StoreMaven played a paramount role in Wallapop’s efforts to increase app install conversion rates. This e-commerce, ASO case study will show how StoreMaven was able to provide Wallapop with four major gains:
- Increased App Install Conversion Rates by 26% in Test 1
- Increased App Install Conversion Rates by another 14% in Test 2
- Guided support in the design studio in order to understand how each store variation should look
- Data-informed insights for future testing
“With StoreMaven, we have learned how to optimize app store installs from our organic traffic”
Marta Gui, Growth Hacker at WallaPop
Wallapop is a mobile virtual flea market/classifieds app where users can buy and sell used items in their area. It is the leader in the Spanish C2C mobile, e-commerce industry and recently merged with LetGo to penetrate the U.S. market.
Optimize App Install Conversion Rates for Two Audiences in One Store
For a marketplace company like Wallapop, growth means optimizing for two audiences that feed upon one another. More specifically, Wallapop cannot grow buyers without growing the inventory, they cannot grow the inventory without growing sellers, and they cannot grow sellers without growing buyers. Since there is only one app store that both buyers and sellers (with their varying needs) land on, Wallapop needs to convey the best messaging that will optimize conversion rates for both audiences.
Understanding User Behavior
Everyone lands on the same App Store Product Page regardless of how they got there (e.g. organic traffic, cross promotion, and paid traffic). However, users behave differently before deciding to install or leave a Product Page. One of the major takeaways we have gained from analyzing how more than 500 million users behave on the App Store and Google Play, is that we can classify users into two distinct groups based off their behavior patterns.
As depicted above, these two user groups include:
- Decisive Visitors — users who decide to install or leave without ever engaging with the page. In other words, these visitors are only exposed to creatives that appear in the First Impression Frame (everything above the fold), and their first and only action is either tapping the install button or leaving the page altogether. Decisive visitors represent 60% of all app store traffic.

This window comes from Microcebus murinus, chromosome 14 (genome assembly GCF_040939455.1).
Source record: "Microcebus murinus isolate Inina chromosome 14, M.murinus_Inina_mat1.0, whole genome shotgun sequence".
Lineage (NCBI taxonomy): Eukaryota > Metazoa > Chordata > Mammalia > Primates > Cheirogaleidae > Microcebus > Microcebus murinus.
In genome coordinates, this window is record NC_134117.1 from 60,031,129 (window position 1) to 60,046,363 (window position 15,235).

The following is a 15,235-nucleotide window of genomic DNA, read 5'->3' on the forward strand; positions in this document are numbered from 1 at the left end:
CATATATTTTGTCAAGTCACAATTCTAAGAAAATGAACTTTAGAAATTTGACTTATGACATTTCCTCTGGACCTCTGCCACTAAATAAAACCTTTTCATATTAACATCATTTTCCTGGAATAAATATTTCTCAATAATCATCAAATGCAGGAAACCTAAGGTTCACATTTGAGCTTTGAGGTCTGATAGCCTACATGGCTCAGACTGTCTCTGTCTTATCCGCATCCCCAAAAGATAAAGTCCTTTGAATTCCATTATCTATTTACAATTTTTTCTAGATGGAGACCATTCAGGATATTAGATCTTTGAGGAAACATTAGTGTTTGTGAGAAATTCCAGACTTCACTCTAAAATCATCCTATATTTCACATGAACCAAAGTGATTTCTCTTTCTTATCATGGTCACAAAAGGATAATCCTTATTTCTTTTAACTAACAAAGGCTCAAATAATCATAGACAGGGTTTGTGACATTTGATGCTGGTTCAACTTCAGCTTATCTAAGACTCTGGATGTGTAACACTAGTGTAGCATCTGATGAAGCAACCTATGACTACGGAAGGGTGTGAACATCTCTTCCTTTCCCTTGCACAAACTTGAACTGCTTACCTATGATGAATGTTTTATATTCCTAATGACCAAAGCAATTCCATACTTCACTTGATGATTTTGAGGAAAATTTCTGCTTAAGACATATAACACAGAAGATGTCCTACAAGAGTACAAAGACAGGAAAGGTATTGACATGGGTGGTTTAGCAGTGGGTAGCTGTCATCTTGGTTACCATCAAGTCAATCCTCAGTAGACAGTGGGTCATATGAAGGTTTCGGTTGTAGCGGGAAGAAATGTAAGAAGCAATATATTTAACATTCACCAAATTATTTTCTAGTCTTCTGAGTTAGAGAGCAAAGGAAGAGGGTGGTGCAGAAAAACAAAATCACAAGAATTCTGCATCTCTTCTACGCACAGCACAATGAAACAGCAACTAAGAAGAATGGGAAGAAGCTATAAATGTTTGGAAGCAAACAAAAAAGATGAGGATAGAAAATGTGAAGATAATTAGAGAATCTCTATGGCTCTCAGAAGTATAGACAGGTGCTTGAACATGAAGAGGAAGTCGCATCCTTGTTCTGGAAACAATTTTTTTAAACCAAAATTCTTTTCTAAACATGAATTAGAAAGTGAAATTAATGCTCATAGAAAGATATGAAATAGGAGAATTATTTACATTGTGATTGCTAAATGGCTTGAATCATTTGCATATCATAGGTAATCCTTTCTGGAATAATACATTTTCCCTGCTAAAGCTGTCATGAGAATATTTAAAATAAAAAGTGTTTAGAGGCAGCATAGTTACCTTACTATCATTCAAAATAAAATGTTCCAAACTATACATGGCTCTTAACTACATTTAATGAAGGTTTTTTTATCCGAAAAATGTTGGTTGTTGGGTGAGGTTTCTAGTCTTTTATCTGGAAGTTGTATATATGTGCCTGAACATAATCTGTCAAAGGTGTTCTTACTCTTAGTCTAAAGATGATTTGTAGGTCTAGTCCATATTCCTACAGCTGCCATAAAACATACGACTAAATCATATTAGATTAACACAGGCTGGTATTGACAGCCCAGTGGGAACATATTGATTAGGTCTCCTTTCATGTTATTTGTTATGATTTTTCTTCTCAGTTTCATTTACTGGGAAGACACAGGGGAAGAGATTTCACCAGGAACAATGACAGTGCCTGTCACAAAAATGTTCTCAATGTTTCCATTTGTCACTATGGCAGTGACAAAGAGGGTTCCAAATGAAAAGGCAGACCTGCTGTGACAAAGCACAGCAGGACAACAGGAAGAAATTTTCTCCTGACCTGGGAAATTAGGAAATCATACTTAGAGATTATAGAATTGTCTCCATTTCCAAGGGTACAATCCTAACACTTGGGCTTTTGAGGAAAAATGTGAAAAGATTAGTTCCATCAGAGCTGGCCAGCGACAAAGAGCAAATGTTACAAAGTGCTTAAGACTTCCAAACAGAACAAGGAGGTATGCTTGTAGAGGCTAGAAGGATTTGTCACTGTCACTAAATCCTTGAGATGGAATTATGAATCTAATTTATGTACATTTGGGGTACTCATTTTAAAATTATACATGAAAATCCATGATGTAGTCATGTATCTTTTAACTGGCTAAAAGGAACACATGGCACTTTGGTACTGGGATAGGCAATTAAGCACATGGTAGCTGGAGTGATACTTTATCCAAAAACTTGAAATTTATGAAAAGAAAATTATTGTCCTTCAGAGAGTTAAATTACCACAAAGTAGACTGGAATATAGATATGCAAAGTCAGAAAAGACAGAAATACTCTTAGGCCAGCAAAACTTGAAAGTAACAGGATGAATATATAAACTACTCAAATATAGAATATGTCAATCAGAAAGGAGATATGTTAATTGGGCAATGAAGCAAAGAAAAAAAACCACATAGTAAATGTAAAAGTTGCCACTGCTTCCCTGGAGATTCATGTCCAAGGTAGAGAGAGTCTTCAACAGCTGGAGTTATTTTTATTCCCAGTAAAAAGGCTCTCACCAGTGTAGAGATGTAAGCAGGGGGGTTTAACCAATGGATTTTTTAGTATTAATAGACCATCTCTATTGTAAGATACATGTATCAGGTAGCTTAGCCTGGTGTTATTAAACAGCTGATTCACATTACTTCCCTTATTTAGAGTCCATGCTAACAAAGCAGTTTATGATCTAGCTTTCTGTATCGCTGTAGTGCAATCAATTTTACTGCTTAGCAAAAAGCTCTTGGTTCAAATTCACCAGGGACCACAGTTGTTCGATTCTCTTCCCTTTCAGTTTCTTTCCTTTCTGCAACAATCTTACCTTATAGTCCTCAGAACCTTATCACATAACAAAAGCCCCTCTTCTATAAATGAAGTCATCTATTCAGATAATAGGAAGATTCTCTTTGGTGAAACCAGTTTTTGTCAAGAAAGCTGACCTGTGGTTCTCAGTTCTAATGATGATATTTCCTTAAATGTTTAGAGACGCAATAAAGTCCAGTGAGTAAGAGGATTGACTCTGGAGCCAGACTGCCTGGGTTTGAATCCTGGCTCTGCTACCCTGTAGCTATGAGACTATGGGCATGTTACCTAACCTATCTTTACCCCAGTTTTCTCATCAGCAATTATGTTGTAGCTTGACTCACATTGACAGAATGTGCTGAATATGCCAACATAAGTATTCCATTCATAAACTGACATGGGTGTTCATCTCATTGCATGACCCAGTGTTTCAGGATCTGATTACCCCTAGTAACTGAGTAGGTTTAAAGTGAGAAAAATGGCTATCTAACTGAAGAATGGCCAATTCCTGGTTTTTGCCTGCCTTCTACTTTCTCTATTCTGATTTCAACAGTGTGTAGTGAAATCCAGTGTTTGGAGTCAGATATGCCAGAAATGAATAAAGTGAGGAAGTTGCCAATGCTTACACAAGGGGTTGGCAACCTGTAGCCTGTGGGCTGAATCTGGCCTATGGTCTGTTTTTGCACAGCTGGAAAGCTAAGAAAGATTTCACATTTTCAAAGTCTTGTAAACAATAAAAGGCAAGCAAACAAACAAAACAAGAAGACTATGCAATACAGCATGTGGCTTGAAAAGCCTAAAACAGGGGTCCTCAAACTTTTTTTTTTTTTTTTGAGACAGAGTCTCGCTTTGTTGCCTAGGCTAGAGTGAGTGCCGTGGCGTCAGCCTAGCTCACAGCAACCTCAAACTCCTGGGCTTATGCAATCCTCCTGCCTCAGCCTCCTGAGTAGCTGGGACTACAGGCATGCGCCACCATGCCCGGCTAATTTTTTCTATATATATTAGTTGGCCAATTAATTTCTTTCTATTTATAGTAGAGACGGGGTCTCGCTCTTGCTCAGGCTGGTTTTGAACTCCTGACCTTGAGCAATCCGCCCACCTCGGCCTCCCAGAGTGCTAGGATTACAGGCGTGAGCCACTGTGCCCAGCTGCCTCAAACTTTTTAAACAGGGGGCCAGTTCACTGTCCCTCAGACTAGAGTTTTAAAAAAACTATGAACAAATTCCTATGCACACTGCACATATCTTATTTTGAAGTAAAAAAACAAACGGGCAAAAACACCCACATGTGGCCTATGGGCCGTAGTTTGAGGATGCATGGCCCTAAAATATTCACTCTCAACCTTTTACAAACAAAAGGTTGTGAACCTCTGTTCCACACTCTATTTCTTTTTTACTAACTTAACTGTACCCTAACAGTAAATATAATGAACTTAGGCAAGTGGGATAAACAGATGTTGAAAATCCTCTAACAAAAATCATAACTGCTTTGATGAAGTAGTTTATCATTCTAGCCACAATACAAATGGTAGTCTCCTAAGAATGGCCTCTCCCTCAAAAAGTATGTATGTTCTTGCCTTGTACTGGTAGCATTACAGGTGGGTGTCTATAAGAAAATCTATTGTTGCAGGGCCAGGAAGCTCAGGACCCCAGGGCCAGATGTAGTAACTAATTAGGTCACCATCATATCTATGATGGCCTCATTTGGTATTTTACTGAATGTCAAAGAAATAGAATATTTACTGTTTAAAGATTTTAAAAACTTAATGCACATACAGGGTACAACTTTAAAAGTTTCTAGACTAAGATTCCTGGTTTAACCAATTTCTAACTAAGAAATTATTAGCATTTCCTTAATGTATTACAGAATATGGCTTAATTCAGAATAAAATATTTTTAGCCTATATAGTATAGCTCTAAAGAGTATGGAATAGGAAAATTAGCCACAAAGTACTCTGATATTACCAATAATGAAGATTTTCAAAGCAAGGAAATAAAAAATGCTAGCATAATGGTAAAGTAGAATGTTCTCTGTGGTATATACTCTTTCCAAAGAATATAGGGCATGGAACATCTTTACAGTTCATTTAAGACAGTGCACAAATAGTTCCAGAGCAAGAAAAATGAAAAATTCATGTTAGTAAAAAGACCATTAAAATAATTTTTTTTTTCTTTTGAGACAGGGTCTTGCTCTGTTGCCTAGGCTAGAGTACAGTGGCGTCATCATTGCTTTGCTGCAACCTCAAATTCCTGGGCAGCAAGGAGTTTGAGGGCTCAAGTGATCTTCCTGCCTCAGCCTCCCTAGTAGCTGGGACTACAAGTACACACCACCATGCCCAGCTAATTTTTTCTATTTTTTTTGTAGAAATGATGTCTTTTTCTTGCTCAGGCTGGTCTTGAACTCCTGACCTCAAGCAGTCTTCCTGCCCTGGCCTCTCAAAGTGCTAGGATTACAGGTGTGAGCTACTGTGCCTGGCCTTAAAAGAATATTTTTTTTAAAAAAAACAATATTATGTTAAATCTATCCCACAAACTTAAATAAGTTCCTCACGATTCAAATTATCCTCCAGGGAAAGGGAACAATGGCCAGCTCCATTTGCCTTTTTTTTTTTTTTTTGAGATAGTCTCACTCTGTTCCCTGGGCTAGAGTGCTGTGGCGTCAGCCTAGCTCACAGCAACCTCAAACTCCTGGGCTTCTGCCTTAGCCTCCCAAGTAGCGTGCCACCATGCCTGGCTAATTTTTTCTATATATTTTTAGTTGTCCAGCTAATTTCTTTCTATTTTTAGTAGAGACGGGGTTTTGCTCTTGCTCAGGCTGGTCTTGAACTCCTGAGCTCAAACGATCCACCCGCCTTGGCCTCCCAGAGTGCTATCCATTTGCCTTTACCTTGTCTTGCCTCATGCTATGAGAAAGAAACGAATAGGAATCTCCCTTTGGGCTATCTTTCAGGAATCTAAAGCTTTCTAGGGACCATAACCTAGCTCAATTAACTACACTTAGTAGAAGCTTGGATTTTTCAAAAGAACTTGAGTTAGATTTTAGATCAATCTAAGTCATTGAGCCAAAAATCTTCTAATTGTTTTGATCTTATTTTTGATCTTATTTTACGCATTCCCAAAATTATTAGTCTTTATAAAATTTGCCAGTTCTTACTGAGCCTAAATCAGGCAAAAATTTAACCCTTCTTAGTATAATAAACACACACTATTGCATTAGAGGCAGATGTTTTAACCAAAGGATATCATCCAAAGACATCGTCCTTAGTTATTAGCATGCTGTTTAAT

- Exploring Visitors — users who choose to browse through available content on a Product Page to make a more informed decision before installing. Explorer Visitors represent the other 40% of all app store traffic.
No matter which group users belong to, all of them are exposed to the marketing assets found in the First Impression Frame and are influenced by the messaging presented therein. Hence, the First Impression Frame is highly important and will determine three major KPIs:
- Decisive Install Rate The install rate of Decisive Visitors.
- Exploration Rate: The rate of visitors who engaged with the Product Page.
- Explore Install Rate: The install rate of Exploring Visitors.
It is important to note that the First Impression Frame is significant for both the App Store and Google Play, but assets found in the First Impression Frame differ across platforms. Hence, what works for one platform will not necessarily work for the other.
The most dominant asset in the First Impression Frame on the Apple App Store is the First Impression Gallery (the first two App Preview videos/screenshots in the Gallery), while the most dominant asset in the First Impression Frame on Google Play is the Feature Graphic.
Since we were focusing our optimization efforts on Wallapop’s Apple App Store Product Page, we knew that redesigning the First Impression Frame with a focus on the Gallery would boost conversions.